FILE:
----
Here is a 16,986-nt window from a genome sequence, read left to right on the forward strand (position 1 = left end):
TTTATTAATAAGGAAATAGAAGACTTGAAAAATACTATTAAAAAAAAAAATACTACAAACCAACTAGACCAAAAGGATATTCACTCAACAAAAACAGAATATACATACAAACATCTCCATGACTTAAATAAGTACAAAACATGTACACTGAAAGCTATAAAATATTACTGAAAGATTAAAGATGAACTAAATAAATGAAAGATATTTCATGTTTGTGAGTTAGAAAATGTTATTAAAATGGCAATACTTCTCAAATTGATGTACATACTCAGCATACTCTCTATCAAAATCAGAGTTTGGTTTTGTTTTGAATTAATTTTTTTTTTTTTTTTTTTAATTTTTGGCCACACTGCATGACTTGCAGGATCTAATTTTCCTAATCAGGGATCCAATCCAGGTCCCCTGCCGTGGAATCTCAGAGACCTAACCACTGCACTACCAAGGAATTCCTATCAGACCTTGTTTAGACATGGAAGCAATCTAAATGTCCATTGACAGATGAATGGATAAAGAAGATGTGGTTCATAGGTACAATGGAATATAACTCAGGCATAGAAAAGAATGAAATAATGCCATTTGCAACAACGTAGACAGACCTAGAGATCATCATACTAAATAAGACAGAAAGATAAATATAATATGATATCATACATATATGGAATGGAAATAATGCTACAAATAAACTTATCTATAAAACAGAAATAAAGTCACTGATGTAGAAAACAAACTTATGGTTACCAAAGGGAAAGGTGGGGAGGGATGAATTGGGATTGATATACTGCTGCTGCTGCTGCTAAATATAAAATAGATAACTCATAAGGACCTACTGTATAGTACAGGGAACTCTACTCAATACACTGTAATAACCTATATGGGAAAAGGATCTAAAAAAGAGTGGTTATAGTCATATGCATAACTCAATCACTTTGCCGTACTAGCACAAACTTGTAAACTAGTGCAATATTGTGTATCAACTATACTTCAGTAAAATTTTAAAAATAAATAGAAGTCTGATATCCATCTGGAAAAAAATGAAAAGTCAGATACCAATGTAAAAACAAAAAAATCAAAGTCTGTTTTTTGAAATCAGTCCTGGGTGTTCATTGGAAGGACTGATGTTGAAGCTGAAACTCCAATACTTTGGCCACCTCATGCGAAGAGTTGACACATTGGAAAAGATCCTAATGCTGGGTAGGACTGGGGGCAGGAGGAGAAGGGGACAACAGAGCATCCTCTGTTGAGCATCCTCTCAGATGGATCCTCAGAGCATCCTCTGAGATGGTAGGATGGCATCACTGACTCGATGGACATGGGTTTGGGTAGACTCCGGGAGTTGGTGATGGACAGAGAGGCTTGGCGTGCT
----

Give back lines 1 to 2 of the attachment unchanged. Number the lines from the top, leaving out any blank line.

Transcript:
Here is a 16,986-nt window from a genome sequence, read left to right on the forward strand (position 1 = left end):
TTTATTAATAAGGAAATAGAAGACTTGAAAAATACTATTAAAAAAAAAAATACTACAAACCAACTAGACCAAAAGGATATTCACTCAACAAAAACAGAATATACATACAAACATCTCCATGACTTAAATAAGTACAAAACATGTACACTGAAAGCTATAAAATATTACTGAAAGATTAAAGATGAACTAAATAAATGAAAGATATTTCATGTTTGTGAGTTAGAAAATGTTATTAAAATGGCAATACTTCTCAAATTGATGTACATACTCAGCATACTCTCTATCAAAATCAGAGTTTGGTTTTGTTTTGAATTAATTTTTTTTTTTTTTTTTTTAATTTTTGGCCACACTGCATGACTTGCAGGATCTAATTTTCCTAATCAGGGATCCAATCCAGGTCCCCTGCCGTGGAATCTCAGAGACCTAACCACTGCACTACCAAGGAATTCCTATCAGACCTTGTTTAGACATGGAAGCAATCTAAATGTCCATTGACAGATGAATGGATAAAGAAGATGTGGTTCATAGGTACAATGGAATATAACTCAGGCATAGAAAAGAATGAAATAATGCCATTTGCAACAACGTAGACAGACCTAGAGATCATCATACTAAATAAGACAGAAAGATAAATATAATATGATATCATACATATATGGAATGGAAATAATGCTACAAATAAACTTATCTATAAAACAGAAATAAAGTCACTGATGTAGAAAACAAACTTATGGTTACCAAAGGGAAAGGTGGGGAGGGATGAATTGGGATTGATATACTGCTGCTGCTGCTGCTAAATATAAAATAGATAACTCATAAGGACCTACTGTATAGTACAGGGAACTCTACTCAATACACTGTAATAACCTATATGGGAAAAGGATCTAAAAAAGAGTGGTTATAGTCATATGCATAACTCAATCACTTTGCCGTACTAGCACAAACTTGTAAACTAGTGCAATATTGTGTATCAACTATACTTCAGTAAAATTTTAAAAATAAATAGAAGTCTGATATCCATCTGGAAAAAAATGAAAAGTCAGATACCAATGTAAAAACAAAAAAATCAAAGTCTGTTTTTTGAAATCAGTCCTGGGTGTTCATTGGAAGGACTGATGTTGAAGCTGAAACTCCAATACTTTGGCCACCTCATGCGAAGAGTTGACACATTGGAAAAGATCCTAATGCTGGGTAGGACTGGGGGCAGGAGGAGAAGGGGACAACAGAGCATCCTCTGTTGAGCATCCTCTCAGATGGATCCTCAGAGCATCCTCTGAGATGGTAGGATGGCATCACTGACTCGATGGACATGGGTTTGGGTAGACTCCGGGAGTTGGTGATGGACAGAGAGGCTTGGCGTGCT